Russia’s Nightmare: The SR-72 Could Fly At Mach Six And Bomb Anything

Meet the SR-72 Son of Blackbird – The Future of the US Military and Russia or China‘s nightmare? : Imagine a future crisis somewhere in Europe or Asia and the United States getting an intelligence-gathering aircraft overhead of the site in an hour and a half. It could become a reality in very short order as the US’ premier aeronautics engineers are making it happen.

The Lockheed Martin SR-72 — also known as the “Son of Blackbird”, is the United States’ hypersonic unmanned aerial vehicle (UAV) concept that is expected to have the capability to perform high-speed intelligence, surveillance, and reconnaissance (ISR), as well as strike operations.

The aircraft is being developed under Lockheed Martin’s Skunk Works or Advanced Development Programs. About 85 percent of the work done there is classified by the government.

SR-72 Son of Blackbird Carries the Name of Its Famous Father:

This next-generation aircraft is expected to be the highly anticipated successor to Lockheed Martin’s SR-71 Blackbird, which retired from service in United States Air Force in 1998. The legendary Blackbird could fly on the edge of space with a ceiling of 85,000 feet. The SR-71 also owns the speed record for aircraft with an incredible speed of Mach 3.3 or 2,193.7 mph, which was over 500 mph faster than any Russian/Soviet aircraft and was set in 1976.

The Blackbird, by flying so high and so fast was able to outrun missiles, even if the enemy had a radar lock. There have been more than 4,000 air-to-air missiles fired at the SR-71 without hitting it. The Blackbird was the pinnacle of America’s Cold War dominance in aeronautical engineering.

Since being retired in 1998, the company had made several attempts to create a worthy successor to the SR-71 but has been unable to do, until now.

Back in 2018, Lockheed Vice President Jack O’Banion spoke at an event and stated that the leaps made in hypersonic technology would put a hypersonic aircraft in the hands of our warfighters soon.

“We couldn’t have made the engine itself — it would have melted down into slag if we had tried to produce it five years ago,” O’Banion said.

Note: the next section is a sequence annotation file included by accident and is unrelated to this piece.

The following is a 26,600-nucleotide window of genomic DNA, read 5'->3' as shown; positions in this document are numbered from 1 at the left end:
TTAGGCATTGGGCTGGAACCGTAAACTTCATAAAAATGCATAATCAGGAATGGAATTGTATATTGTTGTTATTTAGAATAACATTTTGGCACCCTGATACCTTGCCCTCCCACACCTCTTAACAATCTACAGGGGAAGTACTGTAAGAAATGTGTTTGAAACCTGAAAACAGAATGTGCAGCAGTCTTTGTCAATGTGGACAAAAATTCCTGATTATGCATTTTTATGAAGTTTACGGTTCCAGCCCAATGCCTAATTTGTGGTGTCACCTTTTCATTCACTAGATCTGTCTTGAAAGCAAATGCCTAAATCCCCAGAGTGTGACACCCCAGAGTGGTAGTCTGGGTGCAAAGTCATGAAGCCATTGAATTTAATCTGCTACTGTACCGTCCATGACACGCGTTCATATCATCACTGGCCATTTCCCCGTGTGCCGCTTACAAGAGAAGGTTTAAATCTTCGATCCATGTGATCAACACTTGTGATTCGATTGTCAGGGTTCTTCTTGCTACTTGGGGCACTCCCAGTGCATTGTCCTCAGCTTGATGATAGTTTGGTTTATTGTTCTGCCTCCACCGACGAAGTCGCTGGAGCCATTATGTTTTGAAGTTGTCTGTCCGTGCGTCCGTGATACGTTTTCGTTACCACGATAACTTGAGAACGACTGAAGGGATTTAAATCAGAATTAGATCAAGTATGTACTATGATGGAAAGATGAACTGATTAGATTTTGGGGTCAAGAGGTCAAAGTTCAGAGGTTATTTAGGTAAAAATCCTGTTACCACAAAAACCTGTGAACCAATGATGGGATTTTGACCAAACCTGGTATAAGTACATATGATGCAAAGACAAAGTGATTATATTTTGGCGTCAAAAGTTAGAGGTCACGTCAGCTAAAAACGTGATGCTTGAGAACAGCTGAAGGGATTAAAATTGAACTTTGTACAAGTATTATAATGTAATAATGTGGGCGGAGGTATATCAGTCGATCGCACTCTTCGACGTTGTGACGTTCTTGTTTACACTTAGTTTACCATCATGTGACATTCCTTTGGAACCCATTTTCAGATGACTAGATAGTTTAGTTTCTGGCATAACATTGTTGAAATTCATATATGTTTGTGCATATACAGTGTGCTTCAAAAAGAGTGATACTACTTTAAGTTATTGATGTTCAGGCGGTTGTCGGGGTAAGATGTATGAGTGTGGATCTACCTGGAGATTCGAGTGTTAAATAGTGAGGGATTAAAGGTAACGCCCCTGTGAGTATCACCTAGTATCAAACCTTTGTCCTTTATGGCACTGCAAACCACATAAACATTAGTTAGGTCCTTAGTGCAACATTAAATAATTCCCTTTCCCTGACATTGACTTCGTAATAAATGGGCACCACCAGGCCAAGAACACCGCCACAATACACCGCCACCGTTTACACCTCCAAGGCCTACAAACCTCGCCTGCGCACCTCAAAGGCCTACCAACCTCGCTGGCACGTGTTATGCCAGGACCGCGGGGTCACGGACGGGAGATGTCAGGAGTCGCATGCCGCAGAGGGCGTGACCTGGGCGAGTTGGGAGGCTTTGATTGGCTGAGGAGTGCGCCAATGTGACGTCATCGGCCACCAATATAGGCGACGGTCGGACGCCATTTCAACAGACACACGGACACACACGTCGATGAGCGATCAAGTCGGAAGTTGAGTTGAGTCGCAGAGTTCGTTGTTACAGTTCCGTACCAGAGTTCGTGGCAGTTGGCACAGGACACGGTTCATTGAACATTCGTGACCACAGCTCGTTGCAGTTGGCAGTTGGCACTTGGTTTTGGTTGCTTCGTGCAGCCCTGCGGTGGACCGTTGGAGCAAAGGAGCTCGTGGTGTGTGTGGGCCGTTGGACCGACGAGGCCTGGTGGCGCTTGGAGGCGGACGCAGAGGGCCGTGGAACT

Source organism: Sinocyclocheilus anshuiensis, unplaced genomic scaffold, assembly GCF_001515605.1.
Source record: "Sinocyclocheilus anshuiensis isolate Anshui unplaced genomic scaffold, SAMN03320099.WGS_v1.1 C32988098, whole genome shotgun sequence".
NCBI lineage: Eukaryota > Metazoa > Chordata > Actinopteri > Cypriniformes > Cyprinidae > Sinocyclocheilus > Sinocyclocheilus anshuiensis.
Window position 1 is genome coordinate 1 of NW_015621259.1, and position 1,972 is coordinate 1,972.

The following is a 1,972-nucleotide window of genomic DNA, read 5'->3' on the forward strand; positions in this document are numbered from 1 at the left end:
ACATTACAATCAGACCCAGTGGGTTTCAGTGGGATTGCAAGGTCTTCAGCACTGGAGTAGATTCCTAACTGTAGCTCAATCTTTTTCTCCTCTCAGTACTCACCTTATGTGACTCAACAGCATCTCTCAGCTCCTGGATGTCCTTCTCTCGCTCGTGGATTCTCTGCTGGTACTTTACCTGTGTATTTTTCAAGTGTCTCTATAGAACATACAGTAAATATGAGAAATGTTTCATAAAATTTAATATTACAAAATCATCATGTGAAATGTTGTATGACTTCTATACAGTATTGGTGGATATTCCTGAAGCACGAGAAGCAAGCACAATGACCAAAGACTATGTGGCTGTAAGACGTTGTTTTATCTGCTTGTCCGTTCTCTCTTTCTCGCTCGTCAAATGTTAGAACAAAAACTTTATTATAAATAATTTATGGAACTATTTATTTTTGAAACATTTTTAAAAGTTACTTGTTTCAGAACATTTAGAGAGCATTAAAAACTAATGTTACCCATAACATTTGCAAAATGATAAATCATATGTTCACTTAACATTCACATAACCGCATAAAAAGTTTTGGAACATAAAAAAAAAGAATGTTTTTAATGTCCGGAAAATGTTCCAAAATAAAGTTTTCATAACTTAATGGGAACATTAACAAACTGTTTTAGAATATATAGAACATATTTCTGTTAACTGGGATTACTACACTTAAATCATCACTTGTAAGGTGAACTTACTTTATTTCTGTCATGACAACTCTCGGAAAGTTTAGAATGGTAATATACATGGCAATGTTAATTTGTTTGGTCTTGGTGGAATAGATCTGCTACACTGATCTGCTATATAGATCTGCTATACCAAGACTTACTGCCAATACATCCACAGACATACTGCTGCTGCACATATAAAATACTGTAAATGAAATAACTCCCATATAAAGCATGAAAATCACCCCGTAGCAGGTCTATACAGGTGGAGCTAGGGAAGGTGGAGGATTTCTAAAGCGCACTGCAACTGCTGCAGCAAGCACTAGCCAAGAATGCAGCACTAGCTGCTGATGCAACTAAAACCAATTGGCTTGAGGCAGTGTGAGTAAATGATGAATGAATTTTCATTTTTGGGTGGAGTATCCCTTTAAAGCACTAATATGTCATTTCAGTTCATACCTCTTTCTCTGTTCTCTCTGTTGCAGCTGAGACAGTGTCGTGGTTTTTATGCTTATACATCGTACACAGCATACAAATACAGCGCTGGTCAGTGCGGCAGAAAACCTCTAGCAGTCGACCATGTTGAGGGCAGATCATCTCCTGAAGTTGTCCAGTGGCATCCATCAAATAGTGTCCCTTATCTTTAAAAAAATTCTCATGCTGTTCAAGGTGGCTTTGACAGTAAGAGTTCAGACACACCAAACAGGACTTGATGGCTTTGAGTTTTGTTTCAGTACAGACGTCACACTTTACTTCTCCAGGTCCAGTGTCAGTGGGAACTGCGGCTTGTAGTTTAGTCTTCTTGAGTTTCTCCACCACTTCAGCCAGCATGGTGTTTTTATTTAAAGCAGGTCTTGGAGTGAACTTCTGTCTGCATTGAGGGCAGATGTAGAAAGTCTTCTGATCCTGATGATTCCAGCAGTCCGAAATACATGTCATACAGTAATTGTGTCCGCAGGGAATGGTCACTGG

“But now we can digitally print that engine with an incredibly sophisticated cooling system integral into the material of the engine itself, and have that engine survive for multiple firings for routine operation.”

The SR-72 Will Be the Fastest Aircraft in the World:

Although the original Blackbird was an unarmed reconnaissance aircraft, the SR-72 will reportedly support Lockheed Martin’s new High-Speed Strike Weapon (HSSW). And while the world was watching closely when the Chinese tested their hypersonic missiles, the Son of Blackbird will reportedly fly at a blistering Mach 6 or 4603 mph or twice the speed of the original SR-71.

And this potentially unmanned aircraft will be armed and available to conduct high-precision airstrikes against our future enemies in threat environments that may be deemed too risky for slower, manned fighters.

From “The SR-72 aircraft will be powered by two engines. The aircraft will receive thrust from the turbine engine until it reaches a speed of Mach 3, while the dual-mode ramjet will deliver power for the flight at hypersonic speeds. The aircraft will use a single inlet nozzle for both the turbine engine and ramjet for reducing the drag.”

If the speed of the aircraft meets expectations, the SR-72 could take off from the United States and overfly targets in either Europe or Asia in 90 minutes. And now will be able to deliver a strike package. But there are issues.

The biggest challenge with developing hypersonic propulsion has always been the gap between the highest-speed capability of a turbojet and the lowest speed of a ramjet. Most ramjets cannot achieve ignition below Mach 4.

Turbine engines typically can reach speeds only to Mach 2.2, which is far below the speed necessary for a ramjet to ignite and increase the acceleration. NASA, who is working on this project with Lockheed has design engineers who are looking for a turbine-based combined system where at low speeds the turbine provides power, then at higher speeds, a ramjet takes over.

A demonstrator aircraft is expected to be ready for its first flight in 2023 and the SR-72 is expected to be operational by 2030.